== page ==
I have a friend who used to have Orion Sirius (same as HEQ5) and he had to upgrade to Atlas because Sirius was not steady enough for his 8" newtonian.

Another option, if you are adventurous, is to get Losmandy GM8 or G11 without Goto and build Onstep controller. This should keep you within your budget but will give you higher end mount.

 

Alex

Dang, so you're saying the HEQ5 still isn't "big" enough?! confused1.gif   Not the EQ5, but the HEQ5? 

EQ5 is about 22lb payload vs the HEQ5 about 30. 

 

Dang, I just weighed my scope....22.5lbs. Plus two 9.6lb counter weights....41.7lb payload....That's insinuating the HEQ6 isn't good enough once you attach camera and guide scope to it..... 

 

 

Adventurous...yes. But with an 18 month old, I don't have the time. 


Edited by Ryan1776, 14 September 2019 - 02:47 PM.


#10 Bean614

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Posted 14 September 2019 - 05:35 PM

"Plus two 9.6lb counter weights....41.7lb payload."

 

Not really.  You do NOT include the Counterweights as part of the Payload weight.  The Load Capacity is given, you need only be concerned about the weight of the scope and accessories (camera, etc.).  However, it is generally helpful, with the low to mid level mounts, to prepare to use 50% or less if you're Imaging.


Edited by Bean614, 14 September 2019 - 08:32 PM.

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#11 avarakin

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Posted 14 September 2019 - 07:58 PM

Yep, so even Atlas with #40 capacity would be little stressed under 8" newtonian. Still, I know that a lot of people run 8" newtons with Atlas mount. Beware of Celestron CGEM even though it has similar capacity. I believe EQ6 is the same as Atlas, so it would work too.  



#12 FoxTrot

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Posted 16 September 2019 - 04:53 AM

G'day Ryan, from down under.

 

Concur with the others here, the LXD75 isn't really any better than your LXD55. Although this LXD75 has been modified, there's no escaping that it's an old and very crude mount: notably, the awful plastic motor housings, crude worm adjustment, and substandard bolting of the motors to the axis.  Also, a Hypertune is little more than a dismantling and re-grease, and although the belts may have eliminated some slack and noise, all the alternative mounts mentioned above would still be a significant upgrade over this LXD75.  And agreed, an 8 inch Newt is over the limit for an LXD75. My 4inch Genesis (about 4kg) + LXD75 is an OK basic combo, but with the NP127is at around 8kg (about 18lb), the mount only barely copes. It'll do the job, but it's flimsy, inadequate and really lacks solidity. I'd go for an HEQ5 or better.  And its only a matter of time before I upgrade from my own LXD75.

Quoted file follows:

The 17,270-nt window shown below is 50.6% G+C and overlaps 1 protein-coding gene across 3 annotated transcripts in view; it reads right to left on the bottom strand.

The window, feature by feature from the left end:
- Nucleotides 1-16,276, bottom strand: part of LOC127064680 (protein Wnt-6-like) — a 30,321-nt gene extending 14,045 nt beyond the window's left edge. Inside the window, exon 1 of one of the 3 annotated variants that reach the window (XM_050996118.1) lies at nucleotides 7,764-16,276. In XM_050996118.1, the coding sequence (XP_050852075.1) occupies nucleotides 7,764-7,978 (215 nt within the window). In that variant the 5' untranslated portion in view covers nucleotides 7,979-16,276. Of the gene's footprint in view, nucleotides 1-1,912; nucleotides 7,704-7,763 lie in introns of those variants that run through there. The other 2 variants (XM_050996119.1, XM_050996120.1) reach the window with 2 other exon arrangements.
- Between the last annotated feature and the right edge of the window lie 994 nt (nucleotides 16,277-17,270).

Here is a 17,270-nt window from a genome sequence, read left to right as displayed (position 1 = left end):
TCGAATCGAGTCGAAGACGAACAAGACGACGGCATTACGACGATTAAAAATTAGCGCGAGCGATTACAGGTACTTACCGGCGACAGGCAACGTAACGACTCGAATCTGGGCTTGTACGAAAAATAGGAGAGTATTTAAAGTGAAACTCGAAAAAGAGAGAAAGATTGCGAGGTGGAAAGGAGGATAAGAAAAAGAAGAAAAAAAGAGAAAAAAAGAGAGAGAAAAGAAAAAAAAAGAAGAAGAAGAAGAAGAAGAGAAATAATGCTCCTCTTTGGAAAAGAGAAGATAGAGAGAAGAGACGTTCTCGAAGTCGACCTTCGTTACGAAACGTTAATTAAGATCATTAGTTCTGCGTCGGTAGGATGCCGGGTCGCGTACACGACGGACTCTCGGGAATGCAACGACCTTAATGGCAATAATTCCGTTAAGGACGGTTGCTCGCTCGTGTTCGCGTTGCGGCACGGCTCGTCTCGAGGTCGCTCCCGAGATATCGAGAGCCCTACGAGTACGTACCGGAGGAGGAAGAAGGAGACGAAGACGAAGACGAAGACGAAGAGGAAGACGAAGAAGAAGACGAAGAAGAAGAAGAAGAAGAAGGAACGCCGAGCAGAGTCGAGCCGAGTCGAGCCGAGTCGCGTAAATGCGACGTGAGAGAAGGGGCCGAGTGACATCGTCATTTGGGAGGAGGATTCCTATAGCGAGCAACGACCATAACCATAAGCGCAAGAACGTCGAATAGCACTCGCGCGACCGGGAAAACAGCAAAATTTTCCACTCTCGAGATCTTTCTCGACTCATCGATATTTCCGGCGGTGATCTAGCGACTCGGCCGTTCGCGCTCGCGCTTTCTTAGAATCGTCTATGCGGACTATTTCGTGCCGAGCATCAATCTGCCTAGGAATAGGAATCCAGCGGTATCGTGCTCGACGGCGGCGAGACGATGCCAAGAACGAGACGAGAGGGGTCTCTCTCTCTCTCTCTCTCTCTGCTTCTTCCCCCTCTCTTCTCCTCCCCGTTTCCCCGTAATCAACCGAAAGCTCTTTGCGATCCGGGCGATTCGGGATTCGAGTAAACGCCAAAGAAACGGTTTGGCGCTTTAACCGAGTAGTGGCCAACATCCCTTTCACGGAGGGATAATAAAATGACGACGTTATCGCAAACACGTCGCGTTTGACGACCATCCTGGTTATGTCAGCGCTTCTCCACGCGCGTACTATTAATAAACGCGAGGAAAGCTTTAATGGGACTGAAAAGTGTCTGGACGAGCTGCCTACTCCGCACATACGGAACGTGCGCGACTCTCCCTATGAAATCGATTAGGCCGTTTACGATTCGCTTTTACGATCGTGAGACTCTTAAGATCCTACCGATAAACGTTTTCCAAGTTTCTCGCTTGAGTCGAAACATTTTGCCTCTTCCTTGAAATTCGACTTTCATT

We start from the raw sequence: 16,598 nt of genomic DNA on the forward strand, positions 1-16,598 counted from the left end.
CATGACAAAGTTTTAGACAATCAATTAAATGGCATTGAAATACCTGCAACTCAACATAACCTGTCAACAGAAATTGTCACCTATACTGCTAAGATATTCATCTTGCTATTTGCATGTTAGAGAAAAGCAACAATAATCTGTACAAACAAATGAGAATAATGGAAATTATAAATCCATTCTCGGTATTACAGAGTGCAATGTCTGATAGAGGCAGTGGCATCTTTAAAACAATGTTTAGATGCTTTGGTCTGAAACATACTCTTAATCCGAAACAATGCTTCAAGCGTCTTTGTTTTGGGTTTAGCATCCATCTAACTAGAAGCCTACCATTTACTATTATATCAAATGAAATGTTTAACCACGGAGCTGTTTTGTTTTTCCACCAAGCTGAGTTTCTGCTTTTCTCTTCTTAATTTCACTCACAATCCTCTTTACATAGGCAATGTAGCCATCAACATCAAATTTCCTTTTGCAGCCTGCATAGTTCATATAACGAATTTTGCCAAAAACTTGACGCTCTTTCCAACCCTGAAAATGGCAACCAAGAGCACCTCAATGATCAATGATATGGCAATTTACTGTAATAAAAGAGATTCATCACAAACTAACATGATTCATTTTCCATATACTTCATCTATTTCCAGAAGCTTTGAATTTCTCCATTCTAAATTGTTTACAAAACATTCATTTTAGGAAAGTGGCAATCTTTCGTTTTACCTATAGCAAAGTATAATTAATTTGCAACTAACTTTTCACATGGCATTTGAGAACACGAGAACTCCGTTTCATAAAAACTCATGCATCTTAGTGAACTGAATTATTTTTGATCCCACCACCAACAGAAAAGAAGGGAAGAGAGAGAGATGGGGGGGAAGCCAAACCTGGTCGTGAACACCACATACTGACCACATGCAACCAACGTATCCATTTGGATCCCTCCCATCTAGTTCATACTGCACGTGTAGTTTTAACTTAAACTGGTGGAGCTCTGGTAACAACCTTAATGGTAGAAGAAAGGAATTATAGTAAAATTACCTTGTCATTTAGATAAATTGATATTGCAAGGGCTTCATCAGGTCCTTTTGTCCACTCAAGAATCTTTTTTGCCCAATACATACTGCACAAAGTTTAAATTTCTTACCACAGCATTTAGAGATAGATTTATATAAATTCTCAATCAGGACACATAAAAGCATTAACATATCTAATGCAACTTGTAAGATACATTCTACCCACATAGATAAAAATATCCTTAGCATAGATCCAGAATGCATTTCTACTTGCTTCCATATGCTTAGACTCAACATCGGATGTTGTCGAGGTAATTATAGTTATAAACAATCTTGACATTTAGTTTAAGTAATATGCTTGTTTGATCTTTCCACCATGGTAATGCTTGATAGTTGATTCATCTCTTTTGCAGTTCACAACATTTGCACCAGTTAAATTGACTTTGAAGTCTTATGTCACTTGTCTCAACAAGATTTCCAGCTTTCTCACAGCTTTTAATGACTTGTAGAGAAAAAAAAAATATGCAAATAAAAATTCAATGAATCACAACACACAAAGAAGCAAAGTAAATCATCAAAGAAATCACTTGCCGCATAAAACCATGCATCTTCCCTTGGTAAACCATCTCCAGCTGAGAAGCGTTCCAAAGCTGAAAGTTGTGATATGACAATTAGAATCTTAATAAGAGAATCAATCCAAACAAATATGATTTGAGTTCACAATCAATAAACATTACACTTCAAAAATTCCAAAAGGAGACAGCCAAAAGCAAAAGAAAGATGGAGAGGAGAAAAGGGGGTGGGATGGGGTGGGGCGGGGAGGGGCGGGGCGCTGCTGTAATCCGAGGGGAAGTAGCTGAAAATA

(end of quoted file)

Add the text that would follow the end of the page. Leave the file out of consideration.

Cheers, Fox



#13 Ryan1776

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Posted 16 September 2019 - 06:06 AM

G'day Ryan, from down under.

 

Concur with the others here, the LXD75 isn't really any better than your LXD55. Although this LXD75 has been modified, there's no escaping that it's an old and very crude mount: notably, the awful plastic motor housings, crude worm adjustment, and substandard bolting of the motors to the axis.  Also, a Hypertune is little more than a dismantling and re-grease, and although the belts may have eliminated some slack and noise, all the alternative mounts mentioned above would still be a significant upgrade over this LXD75.  And agreed, an 8 inch Newt is over the limit for an LXD75. My 4inch Genesis (about 4kg) + LXD75 is an OK basic combo, but with the NP127is at around 8kg (about 18lb), the mount only barely copes. It'll do the job, but it's flimsy, inadequate and really lacks solidity. I'd go for an HEQ5 or better.  And its only a matter of time before I upgrade from my own LXD75.